Ryan Hogaboam recently wrote on the iVLG blog about what you should know about voluntary, administrative, and judicial dissolution. Dissolution is the process of winding down your business and dissolving the legal entity that is your business. Below I’ve highlighted some key points from Ryan’s post:
Dissolution in Washington
In Washington, closely-held corporations can be dissolved in three different ways: by the shareholders or directors (voluntarily), by the Secretary of State (administratively), or by the courts (judicially):
Voluntarily: By the Shareholders
In order to voluntarily dissolve a corporation, the corporation’s board of directors may ask the shareholders to vote on dissolving the company. Washington’s statutes require two-thirds of the shareholders to approve dissolution for it occur. Following the vote, the company must file Articles of Dissolution with the Secretary of State’s office in order for the state to formally dissolve the entity.
Administrative: By the State
The Secretary of State has the authority to dissolve your company if you fail to: (i) pay the required licensing fees, (ii) file the necessary documents, or (iii)maintain a registered agent in Washington. If this accidentally occurs (which is actually quite common), you can file for reinstatement within five years of the administrative dissolution.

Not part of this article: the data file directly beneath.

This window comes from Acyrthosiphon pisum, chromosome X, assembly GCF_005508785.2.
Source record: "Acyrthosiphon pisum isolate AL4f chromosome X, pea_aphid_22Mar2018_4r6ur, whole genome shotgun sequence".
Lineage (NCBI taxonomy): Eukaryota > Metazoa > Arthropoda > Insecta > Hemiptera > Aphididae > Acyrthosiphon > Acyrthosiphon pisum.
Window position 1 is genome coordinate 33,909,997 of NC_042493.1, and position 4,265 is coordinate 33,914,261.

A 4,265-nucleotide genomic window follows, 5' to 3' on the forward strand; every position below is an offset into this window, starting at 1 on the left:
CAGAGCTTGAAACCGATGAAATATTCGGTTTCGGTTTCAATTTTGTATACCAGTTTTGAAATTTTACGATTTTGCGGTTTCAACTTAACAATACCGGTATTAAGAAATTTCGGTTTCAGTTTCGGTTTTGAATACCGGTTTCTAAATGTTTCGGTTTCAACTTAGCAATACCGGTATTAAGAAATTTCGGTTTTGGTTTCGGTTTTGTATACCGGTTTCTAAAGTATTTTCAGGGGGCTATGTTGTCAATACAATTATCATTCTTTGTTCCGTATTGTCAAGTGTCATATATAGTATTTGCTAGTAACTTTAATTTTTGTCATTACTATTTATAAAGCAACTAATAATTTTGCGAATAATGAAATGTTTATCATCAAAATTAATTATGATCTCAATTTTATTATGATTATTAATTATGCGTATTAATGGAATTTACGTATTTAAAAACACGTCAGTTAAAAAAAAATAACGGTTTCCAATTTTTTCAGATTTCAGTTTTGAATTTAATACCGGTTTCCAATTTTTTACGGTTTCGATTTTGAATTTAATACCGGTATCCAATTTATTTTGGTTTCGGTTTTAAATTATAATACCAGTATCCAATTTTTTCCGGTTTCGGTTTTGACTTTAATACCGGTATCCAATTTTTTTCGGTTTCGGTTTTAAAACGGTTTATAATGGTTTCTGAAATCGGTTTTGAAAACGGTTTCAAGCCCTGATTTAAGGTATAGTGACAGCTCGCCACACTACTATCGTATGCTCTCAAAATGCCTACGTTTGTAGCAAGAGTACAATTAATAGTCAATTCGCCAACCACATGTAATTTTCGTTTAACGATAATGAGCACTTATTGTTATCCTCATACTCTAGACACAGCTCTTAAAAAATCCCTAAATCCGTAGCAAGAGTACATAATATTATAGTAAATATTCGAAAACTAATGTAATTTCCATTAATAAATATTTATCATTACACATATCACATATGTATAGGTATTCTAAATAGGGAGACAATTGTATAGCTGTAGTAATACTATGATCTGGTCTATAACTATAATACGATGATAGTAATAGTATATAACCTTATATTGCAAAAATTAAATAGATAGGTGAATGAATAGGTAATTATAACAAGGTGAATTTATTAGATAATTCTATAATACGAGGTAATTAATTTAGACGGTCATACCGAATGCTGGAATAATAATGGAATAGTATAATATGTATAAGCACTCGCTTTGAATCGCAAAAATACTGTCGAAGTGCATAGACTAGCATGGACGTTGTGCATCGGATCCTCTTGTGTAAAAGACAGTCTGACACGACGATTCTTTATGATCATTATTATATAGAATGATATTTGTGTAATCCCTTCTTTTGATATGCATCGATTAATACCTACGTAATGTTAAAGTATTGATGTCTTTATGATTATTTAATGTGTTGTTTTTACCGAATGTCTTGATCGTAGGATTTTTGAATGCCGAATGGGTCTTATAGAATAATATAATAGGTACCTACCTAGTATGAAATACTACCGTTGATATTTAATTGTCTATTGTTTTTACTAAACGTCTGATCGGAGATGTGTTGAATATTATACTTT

Judicial: By the Courts
A court can order dissolution of a Washington corporation under a number of circumstances, including (i) directors are deadlocked, (ii) there is illegal, fraudulent behavior by the directors or officers of the company, (iii) the company’s assets are being wasted or misused, or (iv) the company has failed to wind-up the business after it is no longer doing business.
You can check out Ryan’s full post for great explanations of deadlock, oppression, and corporate waste.
If you’d like to learn more about dissolving your company or ways to avoid involuntary dissolution of a small business, please contact me today.
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